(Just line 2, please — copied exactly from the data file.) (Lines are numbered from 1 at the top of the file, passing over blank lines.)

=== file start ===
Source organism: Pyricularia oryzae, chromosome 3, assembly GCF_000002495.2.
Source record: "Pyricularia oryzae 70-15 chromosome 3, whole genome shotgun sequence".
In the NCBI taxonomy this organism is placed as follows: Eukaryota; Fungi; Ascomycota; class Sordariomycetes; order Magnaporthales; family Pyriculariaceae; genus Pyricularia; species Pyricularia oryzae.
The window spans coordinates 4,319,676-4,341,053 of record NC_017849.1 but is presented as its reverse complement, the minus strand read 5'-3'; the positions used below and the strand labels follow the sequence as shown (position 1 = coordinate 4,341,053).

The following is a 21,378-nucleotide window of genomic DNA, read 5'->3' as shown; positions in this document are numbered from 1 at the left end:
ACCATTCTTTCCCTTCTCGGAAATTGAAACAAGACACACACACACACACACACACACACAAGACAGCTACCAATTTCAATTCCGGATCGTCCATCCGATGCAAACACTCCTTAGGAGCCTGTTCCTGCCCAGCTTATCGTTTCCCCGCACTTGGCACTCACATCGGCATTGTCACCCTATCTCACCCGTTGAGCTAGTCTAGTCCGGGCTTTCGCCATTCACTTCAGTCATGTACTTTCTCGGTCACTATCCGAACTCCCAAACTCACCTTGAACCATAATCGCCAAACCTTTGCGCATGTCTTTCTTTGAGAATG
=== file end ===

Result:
Source record: "Pyricularia oryzae 70-15 chromosome 3, whole genome shotgun sequence".